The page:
Lansing’s core market is about an hour radius around its home base, and after 38 years in business, it had an established list of customers, including some in Ohio and Indiana.
McDonald’s first step in letting customers know about the ownership change was to reach out, via post and phone, to explain that the purchase had been a stock sale, so the legal entity remained in place and contracts would not need to be renegotiated. “That was a great comfort,” says McDonald. He further explained that the management team that had been operating the company remained in place, and he shared his own experience in building products.
In spite of his proactive approach, he still faced challenges. One competitor spread misinformation about McDonald, saying that he was working with private equity and would drain the business of its assets and cash out. McDonald addressed the misinformation directly, as he had with his team.
Says McDonald, “The need to get the people part right with a succession is key. That’s the magic, especially for a company like ours, 38 years old and still operated by the founders. A lot of people are invested in that relationship, and I needed to address the question, ‘Who is Scott, and what are his intentions?’”
As a non-union shop with in-house laborers, Lansing is unique in its market. “We outsource very little,” says McDonald. That labor structure was in place when McDonald stepped in, but he has since modernized many other operations across the company, including with compensation, benefits and estimating. In addition, he brought in his daughter, a recent college graduate with a marketing degree, to develop an online presence. Previously, the company had no presence online-not even a website.
While purchasing a business amid a pandemic may have flustered many, McDonald was largely nonplussed by the idea. He says, “I’ve never done things conventionally. Whereas some may have been frozen by the risk of buying in a pandemic as well as buying a people-centric business without meeting all the people, at the end of the day, buying a business is a roll of the dice. You try to deal with those unknowns the best you can, and the pandemic created more unknowns. But I had confidence-having studied up on commercial flooring and knowing what I do about commercial construction and building in general-that there was and is and will continue to be demand for our services and the product we provide, a finished surface.”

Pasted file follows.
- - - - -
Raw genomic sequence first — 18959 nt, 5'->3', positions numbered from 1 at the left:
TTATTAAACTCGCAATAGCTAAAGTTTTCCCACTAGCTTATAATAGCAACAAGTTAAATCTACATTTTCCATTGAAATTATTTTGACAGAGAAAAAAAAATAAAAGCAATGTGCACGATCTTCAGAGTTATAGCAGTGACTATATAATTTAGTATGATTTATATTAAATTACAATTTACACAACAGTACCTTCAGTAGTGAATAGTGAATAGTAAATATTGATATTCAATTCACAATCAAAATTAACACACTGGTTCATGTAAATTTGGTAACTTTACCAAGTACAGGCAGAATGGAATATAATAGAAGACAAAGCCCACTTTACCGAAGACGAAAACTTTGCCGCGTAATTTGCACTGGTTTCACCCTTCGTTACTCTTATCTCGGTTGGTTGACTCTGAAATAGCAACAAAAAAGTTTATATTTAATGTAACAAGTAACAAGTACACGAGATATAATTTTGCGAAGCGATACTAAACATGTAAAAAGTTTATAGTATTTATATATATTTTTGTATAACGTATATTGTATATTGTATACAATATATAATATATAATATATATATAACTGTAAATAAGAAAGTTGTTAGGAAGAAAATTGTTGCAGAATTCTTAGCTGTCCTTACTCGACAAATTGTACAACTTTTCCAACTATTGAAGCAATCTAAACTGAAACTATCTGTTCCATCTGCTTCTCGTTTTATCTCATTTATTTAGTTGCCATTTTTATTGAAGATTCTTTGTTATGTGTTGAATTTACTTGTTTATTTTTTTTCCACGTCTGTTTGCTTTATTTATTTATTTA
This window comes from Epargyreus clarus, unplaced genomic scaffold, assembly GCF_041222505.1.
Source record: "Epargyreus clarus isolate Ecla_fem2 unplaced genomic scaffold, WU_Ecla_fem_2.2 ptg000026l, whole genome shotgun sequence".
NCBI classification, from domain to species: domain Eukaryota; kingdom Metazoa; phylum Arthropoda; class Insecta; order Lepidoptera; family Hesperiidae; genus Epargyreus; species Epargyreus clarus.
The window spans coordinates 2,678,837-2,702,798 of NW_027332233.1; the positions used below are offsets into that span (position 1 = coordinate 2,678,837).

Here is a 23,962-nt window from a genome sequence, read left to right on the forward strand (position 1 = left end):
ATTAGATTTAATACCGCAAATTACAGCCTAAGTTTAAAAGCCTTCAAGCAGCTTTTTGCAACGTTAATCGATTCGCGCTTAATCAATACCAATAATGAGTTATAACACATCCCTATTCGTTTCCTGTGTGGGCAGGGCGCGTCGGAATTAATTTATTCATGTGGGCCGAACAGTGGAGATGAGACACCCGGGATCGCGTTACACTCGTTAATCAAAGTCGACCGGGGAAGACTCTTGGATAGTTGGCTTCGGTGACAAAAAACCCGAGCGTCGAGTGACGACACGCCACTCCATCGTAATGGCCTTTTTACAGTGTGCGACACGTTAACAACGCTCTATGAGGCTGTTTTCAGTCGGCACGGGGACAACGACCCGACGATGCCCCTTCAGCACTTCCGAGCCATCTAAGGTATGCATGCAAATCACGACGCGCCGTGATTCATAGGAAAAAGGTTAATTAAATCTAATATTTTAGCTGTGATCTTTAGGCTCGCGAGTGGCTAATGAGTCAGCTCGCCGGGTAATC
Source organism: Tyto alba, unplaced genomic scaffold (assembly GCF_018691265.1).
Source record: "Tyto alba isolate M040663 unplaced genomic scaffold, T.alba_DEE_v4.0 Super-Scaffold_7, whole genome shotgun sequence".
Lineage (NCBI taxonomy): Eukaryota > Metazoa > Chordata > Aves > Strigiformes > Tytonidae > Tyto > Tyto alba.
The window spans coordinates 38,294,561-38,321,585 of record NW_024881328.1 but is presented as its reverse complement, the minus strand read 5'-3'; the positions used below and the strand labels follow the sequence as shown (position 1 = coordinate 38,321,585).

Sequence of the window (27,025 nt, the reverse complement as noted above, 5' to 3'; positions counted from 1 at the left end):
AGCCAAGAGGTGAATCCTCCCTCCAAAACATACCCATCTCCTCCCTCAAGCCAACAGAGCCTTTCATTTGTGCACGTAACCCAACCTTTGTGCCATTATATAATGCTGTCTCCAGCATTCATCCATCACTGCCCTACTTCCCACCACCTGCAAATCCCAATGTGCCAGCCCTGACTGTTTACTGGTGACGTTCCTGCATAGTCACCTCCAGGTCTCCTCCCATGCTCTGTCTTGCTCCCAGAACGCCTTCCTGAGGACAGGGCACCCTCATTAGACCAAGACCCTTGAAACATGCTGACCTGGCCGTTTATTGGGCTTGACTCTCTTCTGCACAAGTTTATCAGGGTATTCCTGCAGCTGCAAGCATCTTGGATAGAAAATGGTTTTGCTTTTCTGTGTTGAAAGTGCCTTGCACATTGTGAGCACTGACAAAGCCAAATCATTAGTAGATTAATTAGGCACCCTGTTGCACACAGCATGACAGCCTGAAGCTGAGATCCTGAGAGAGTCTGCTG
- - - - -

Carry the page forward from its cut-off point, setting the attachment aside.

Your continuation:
As you might expect, McDonald has his eyes on growth. He is looking to hire more employees. In his first meeting with his employees, he said, “The only thing I know for certain is that everyone wants more next year, and the only way to do that is to create more.”
Adds McDonald, “We have a lot of long-term employees who have created a culture of quality, service and flexibility, and that serve the customer mindset.”
Lansing Tile focuses heavily on K-12 and higher education, workplace and mainstreet work. It does a fair bit of industrial, warehouse and healthcare too. In hospitality, it provides product for lobbies and kitchens but not guest rooms.
Lansing Tile’s location includes a design center showroom. The company does a fair amount of negotiated work, and design services are an important component of this, especially for churches and offices.